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Wednesday, 17 November 1993
Page: 3021

Senator TIERNEY —My question is directed to the minister representing the Minister for Employment, Education and Training. Can the Minister confirm Mr Beazley's reported comments in the Sydney Morning Herald on 16 November that total new university places will be cut back to 1,500 places by 1996? Is the government's proposal to do this in the face of more than 40,000 qualified students consistently missing out on a place year after year an admission of the complete failure of the government's university new enrolment policy?

Senator ROBERT RAY —The purpose of Mr Beazley's comments was to point out that it is very important that government devote resources to cover all areas of Australia and that one has to take into account the fact that in some areas of Australia the population is growing far more rapidly than in others. I understand that was the import of his speech.

  He pointed out that Victoria, in particular, did not have a growing population—its population is almost stagnant, only slightly growing—compared with some areas in Queensland and Western Australia, where growth is more strong, and there may need to be a reallocation of resources to meet those trends. That is not an unusual thing in government; it has happened within cities. It will also happen now around Australia to make sure that all students have the appropriate opportunity to complete a tertiary education. I have not yet caught up with the full text of the speech. I will endeavour to do so and if I can add anything to the response to Senator Tierney's question I will do so.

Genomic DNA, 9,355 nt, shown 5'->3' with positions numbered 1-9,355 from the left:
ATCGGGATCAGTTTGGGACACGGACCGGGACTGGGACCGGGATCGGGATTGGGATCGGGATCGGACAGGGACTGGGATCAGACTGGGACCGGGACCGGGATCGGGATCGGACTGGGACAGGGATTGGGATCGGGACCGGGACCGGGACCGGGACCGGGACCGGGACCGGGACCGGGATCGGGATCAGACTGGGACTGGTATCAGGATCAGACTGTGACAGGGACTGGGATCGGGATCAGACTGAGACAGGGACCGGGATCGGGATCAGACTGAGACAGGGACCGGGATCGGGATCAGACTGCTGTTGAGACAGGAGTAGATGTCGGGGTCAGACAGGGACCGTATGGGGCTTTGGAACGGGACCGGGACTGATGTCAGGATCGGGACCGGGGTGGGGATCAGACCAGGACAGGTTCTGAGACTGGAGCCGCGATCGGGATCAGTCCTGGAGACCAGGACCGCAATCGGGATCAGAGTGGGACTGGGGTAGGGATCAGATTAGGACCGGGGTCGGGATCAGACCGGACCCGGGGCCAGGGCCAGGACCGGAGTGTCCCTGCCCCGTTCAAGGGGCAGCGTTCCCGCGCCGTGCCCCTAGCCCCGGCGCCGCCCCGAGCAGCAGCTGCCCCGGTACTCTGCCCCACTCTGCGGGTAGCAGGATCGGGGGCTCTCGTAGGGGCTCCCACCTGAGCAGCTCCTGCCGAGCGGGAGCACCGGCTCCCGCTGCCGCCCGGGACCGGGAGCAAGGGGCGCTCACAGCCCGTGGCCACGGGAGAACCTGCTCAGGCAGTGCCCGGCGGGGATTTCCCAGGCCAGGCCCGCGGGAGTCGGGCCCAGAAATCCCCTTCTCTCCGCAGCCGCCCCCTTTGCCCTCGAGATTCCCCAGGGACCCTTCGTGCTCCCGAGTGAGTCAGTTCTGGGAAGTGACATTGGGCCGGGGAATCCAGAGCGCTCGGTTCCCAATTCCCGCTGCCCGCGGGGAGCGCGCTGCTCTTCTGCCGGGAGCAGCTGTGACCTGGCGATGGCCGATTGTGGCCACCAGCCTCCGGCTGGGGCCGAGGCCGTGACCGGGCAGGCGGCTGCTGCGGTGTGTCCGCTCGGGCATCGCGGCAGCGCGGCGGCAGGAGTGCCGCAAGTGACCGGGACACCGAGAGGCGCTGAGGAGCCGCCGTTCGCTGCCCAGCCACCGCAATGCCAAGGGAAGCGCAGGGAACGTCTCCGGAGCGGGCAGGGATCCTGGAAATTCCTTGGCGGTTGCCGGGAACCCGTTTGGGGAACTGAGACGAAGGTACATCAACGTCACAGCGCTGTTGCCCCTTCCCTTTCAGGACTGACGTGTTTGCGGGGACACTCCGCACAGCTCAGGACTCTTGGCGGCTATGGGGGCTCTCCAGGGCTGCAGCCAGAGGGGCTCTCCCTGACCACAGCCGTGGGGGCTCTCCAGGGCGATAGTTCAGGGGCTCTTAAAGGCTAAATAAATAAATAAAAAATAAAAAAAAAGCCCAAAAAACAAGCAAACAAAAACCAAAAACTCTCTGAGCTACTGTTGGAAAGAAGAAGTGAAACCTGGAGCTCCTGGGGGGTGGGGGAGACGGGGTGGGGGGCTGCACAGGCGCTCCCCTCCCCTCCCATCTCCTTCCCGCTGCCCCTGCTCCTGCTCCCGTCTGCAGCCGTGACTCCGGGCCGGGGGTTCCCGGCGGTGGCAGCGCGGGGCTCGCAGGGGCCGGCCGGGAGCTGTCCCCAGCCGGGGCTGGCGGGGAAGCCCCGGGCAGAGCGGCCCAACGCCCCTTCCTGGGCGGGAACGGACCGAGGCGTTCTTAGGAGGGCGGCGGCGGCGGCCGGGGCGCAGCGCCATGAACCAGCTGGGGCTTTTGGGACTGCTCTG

Senator TIERNEY —Mr President, I ask a supplementary question. The minister obviously has not caught up with the text because he has missed the whole point of the question. I am not talking about redistribution around Australia to growth areas, which is very necessary. I am talking about the grand total of numbers dropping. I ask the minister for guidance on what I should advise my 14-year-old son Michael, who aspires to a university place in architecture in 1996, the year of this ALP government's savage cutbacks in new enrolments in total.

Senator ROBERT RAY —I would suggest to Senator Tierney that I would be the last person in the world he should ask to give him some guidance as to the activities of his son. I am sure that he has inherited his father's genes and therefore his academic career will follow a particular course. But I did indicate at the end of my answer that I would endeavour to get some more information on the basis of his question. As I said, I have not read the speech. I read some newspaper reports of it. Having had previous discussions with Mr Beazley, I knew part of what he was thinking and I referred to that in my answer. As to the other parts, I will get Senator Tierney some information.